Ministry says source code and construction design could be stolen
The Federal Ministry of Science and Technology (MoST) has refused to share key details about the electronic voting machines (EVMs) with the election commission of Pakistan (ECP). The ministry says it cannot immediately provide the source code and construction design of the EVMs to the ECP for fear of piracy.
The software and hardware information could be provided only after an agreement with the manufacturers, the ministry has said responding to a request by the ECP.
The development comes amid a struggle between the ECP and the government over the use of EVMs in the upcoming general elections of 2023. The government and the ECP have accused each other of machination over the issue.
In a related development, the Supreme Court has demised a petition against the chief election commissioner while a petition has been filed in Islamabad High Court to stop the government from attempts to influence the ECP.
The ECP had asked the federal ministry to provide the source code and the construction designs of the EVMs the government is so eager to introduce. However, the ministry said it could neither share the source code and construction design nor other software and hardware information.
It said the source code and construction design could be stolen, SAMAA TV reported.
Science Minister Shibli Faraz said the ministry has not refused to share the information but technical details could be provided only after an agreement with the manufacturers.
He said the government had communicated its explanation to the ECP, not a refusal.
The government is yet to fulfil its promise of presenting the EVMs for an examination by international observers, SAMAA TV said.
The government plans to use EVMs in the next general election, but the ECP has raised at least 37 objections against their use.
The government ministers, in response, launched diatribes against the chief election commissioner with Railways Minister Azam Swati accusing him of accepting bribes from the opposition and Information Minister Fawad Chaudhry calling him an opposition “mouthpiece.”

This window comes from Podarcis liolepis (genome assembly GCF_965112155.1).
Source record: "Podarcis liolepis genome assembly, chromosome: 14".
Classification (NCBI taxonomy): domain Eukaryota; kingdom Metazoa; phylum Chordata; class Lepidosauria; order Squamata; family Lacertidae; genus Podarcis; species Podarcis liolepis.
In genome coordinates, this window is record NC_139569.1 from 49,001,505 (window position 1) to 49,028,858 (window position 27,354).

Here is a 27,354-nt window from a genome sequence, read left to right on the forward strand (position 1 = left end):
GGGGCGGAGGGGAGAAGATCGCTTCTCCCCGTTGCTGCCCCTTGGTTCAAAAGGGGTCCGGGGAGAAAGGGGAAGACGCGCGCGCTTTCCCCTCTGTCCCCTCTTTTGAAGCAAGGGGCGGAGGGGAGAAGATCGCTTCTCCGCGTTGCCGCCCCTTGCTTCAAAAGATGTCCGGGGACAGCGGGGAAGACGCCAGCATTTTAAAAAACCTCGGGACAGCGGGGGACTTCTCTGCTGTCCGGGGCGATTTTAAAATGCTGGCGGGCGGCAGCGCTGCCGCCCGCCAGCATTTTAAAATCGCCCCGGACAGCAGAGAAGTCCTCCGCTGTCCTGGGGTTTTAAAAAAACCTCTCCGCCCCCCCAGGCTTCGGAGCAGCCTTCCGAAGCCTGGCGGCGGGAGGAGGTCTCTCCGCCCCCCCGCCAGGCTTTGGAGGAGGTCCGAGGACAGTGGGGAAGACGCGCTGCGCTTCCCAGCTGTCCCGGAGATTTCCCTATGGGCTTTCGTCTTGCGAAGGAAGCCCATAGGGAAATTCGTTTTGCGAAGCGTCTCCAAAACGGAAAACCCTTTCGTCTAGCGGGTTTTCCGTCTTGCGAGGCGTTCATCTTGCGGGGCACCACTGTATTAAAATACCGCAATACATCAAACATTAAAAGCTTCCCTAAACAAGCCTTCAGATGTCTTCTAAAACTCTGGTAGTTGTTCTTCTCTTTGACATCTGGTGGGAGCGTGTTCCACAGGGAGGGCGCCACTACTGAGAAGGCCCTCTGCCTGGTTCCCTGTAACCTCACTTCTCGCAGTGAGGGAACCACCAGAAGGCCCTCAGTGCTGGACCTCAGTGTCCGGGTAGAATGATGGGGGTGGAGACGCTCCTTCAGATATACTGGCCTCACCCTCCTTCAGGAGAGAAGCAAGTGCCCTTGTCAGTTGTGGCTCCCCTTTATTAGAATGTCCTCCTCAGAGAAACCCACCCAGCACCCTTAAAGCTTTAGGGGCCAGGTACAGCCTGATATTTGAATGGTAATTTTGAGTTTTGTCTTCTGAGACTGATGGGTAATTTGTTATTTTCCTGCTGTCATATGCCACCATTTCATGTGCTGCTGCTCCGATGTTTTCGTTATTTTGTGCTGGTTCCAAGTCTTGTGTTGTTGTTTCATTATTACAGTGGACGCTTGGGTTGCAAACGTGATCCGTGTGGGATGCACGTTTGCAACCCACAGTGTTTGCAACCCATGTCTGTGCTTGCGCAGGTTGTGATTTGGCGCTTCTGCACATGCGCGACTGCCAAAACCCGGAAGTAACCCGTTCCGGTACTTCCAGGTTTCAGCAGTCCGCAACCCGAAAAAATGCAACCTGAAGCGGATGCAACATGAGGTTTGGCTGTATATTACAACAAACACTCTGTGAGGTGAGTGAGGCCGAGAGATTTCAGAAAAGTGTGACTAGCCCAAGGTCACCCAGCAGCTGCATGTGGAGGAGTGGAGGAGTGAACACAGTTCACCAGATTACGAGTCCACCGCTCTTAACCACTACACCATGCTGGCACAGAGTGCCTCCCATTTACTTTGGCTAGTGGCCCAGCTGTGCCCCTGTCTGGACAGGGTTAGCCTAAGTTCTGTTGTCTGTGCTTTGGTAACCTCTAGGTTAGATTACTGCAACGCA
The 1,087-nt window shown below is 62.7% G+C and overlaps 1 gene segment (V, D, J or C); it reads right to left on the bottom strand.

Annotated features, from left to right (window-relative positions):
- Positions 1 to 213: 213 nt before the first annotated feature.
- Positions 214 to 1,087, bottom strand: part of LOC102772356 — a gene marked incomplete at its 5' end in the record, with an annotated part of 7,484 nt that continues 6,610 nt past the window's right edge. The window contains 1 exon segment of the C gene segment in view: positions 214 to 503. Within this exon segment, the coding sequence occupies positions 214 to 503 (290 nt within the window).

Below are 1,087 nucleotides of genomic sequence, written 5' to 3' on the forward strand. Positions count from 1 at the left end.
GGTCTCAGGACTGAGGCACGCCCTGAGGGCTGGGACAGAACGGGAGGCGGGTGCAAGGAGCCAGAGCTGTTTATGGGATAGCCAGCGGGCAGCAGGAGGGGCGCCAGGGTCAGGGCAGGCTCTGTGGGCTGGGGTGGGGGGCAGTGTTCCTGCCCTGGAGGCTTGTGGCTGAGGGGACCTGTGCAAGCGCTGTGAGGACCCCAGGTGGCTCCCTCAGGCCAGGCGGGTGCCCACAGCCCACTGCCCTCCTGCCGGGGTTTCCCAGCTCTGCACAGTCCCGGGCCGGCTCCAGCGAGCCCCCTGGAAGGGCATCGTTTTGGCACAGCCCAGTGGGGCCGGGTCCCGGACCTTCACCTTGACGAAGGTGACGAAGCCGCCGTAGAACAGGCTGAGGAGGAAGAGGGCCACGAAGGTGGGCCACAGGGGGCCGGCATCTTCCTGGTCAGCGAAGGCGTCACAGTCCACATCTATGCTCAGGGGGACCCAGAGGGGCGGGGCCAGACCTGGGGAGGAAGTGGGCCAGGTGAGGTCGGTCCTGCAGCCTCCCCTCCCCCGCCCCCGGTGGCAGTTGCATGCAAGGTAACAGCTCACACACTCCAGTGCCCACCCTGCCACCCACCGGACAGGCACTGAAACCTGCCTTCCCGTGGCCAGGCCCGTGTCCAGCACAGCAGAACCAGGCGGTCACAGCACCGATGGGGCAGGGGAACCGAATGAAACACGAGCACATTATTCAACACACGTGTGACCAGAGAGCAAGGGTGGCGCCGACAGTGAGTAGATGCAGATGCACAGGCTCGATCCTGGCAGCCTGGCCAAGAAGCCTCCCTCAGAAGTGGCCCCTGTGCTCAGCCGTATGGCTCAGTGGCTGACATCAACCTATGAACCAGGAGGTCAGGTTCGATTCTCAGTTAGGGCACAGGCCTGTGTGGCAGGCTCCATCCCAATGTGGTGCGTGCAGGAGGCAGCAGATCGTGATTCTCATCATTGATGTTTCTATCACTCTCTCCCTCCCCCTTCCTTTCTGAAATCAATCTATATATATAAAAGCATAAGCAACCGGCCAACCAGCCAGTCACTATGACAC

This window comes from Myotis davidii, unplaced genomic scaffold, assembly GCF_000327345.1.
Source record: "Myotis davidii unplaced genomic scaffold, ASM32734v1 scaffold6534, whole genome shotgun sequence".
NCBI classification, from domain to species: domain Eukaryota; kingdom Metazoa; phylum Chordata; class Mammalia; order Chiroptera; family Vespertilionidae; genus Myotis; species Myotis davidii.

The election commission reacted by convening its meeting and serving notices to Chaudhry and Swati.
The Supreme Court on Wednesday rejected a petition against the appointment of the chief election commissioner Sikandar Sultan Raja.
The two-member bench headed by Justice Umer Ata Bandial ruled that a constitutional amendment could not be challenged in the Supreme Court. The court upheld objections raised by the registrar Supreme Court.
The judges, however, praised the petitioner saying that the young lawyer had raised a constitutional point.
Justice Bandial said the petitioner claimed that a retired bureaucrat could not be appointed chief election commissioner (CEC) and that the CEC must be appointed after consolation with the chief justice. However, the petitioner should have read the ruling on the appointment of Chairman NAB, but CEC and chairman NAB were not judicial officers.
Meanwhile, the Islamabad High Court has reserved a ruling on the admissibility of a petition about the use of EVMs in the next general election.
Justice Athar Minallah observed whether the petition was premature as the EVM use was still being debated.
The petitioner, Asadullah Advocate, said the government wanted to influence the ECP by subjecting it to undue criticism.